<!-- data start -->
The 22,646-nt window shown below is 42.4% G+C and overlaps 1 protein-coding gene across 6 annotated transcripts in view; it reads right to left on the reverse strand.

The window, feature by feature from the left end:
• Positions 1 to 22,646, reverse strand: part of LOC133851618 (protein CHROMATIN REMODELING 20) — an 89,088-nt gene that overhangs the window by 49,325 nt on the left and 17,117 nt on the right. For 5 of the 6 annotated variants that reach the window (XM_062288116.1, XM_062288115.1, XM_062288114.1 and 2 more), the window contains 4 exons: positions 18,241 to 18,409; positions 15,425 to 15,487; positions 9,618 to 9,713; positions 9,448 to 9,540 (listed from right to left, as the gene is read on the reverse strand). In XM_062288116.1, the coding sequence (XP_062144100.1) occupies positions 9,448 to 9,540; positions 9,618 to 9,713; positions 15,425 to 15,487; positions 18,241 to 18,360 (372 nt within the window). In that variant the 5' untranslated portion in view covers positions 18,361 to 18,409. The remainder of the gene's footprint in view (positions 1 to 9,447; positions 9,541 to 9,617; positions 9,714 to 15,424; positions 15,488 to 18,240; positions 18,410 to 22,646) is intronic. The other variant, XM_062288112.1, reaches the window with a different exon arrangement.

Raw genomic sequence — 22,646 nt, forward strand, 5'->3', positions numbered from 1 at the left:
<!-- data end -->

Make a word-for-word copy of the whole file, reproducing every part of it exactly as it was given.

The 22,646-nt window shown below is 42.4% G+C and overlaps 1 protein-coding gene across 6 annotated transcripts in view; it reads right to left on the reverse strand.

The window, feature by feature from the left end:
• Positions 1 to 22,646, reverse strand: part of LOC133851618 (protein CHROMATIN REMODELING 20) — an 89,088-nt gene that overhangs the window by 49,325 nt on the left and 17,117 nt on the right. For 5 of the 6 annotated variants that reach the window (XM_062288116.1, XM_062288115.1, XM_062288114.1 and 2 more), the window contains 4 exons: positions 18,241 to 18,409; positions 15,425 to 15,487; positions 9,618 to 9,713; positions 9,448 to 9,540 (listed from right to left, as the gene is read on the reverse strand). In XM_062288116.1, the coding sequence (XP_062144100.1) occupies positions 9,448 to 9,540; positions 9,618 to 9,713; positions 15,425 to 15,487; positions 18,241 to 18,360 (372 nt within the window). In that variant the 5' untranslated portion in view covers positions 18,361 to 18,409. The remainder of the gene's footprint in view (positions 1 to 9,447; positions 9,541 to 9,617; positions 9,714 to 15,424; positions 15,488 to 18,240; positions 18,410 to 22,646) is intronic. The other variant, XM_062288112.1, reaches the window with a different exon arrangement.

Raw genomic sequence — 22,646 nt, forward strand, 5'->3', positions numbered from 1 at the left: